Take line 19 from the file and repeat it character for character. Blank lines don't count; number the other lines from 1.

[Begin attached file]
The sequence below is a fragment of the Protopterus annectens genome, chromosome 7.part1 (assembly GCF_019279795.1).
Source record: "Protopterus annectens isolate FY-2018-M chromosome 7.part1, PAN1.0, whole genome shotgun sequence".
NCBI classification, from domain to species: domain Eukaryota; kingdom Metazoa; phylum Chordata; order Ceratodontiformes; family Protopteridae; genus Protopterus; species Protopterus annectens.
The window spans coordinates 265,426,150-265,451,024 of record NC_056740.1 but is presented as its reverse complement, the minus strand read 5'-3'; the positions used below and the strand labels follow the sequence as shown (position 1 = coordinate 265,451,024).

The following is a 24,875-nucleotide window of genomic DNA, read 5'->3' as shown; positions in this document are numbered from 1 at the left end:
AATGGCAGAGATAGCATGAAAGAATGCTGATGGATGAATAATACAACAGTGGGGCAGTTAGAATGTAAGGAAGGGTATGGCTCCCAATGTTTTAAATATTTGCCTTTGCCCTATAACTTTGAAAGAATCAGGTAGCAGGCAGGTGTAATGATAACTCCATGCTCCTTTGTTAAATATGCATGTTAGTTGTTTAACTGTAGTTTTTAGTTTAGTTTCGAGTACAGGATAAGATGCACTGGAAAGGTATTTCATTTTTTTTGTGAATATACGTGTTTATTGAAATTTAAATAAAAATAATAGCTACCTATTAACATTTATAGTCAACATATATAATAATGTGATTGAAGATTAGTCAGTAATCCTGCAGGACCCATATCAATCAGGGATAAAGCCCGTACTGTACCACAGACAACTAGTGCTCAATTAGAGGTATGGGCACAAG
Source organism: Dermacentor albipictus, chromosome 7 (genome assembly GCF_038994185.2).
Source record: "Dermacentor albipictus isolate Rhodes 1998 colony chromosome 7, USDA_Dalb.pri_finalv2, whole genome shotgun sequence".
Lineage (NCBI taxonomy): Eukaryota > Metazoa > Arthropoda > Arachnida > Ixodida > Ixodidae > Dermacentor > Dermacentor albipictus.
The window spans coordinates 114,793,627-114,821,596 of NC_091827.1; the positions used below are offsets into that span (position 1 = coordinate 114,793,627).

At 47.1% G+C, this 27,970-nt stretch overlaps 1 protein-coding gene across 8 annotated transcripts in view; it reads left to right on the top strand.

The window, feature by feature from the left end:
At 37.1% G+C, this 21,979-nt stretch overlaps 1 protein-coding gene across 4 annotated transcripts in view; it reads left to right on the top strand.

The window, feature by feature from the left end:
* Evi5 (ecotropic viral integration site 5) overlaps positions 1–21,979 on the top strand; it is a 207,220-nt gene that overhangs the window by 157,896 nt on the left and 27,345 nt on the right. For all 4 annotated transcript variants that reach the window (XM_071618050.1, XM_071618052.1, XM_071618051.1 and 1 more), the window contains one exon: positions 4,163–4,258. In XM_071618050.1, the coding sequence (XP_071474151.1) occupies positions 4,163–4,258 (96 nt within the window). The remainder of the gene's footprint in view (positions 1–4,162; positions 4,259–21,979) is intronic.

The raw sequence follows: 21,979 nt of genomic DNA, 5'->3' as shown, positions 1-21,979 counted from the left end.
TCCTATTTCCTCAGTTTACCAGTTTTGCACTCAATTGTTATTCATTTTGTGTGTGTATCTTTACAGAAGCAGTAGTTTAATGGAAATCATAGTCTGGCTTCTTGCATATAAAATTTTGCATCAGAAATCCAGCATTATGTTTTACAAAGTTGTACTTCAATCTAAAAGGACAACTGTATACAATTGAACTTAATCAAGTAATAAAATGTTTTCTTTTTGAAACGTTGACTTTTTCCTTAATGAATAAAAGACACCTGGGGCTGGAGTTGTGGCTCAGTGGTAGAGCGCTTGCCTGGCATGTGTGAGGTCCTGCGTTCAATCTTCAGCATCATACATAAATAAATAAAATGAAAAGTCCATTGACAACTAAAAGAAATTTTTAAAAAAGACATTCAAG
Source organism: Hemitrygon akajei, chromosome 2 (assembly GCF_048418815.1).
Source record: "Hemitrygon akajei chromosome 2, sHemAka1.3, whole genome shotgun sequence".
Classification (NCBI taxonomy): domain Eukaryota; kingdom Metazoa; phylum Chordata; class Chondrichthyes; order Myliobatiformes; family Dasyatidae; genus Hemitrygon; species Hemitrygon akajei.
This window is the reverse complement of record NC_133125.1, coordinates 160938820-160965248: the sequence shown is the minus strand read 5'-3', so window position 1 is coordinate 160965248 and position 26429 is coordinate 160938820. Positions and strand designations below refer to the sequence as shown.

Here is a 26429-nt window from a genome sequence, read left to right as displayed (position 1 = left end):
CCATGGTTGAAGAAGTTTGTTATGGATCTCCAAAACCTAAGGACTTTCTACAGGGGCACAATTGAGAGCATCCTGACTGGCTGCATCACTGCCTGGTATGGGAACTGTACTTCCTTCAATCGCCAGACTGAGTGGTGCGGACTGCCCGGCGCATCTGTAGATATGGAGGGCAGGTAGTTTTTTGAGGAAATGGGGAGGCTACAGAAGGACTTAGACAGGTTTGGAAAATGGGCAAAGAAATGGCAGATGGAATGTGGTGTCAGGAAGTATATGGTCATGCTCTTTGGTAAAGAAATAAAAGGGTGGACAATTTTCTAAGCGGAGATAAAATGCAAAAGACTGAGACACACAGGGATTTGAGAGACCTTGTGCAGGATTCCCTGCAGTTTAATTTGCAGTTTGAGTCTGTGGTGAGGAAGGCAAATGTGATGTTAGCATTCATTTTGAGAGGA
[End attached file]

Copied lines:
Source record: "Hemitrygon akajei chromosome 2, sHemAka1.3, whole genome shotgun sequence".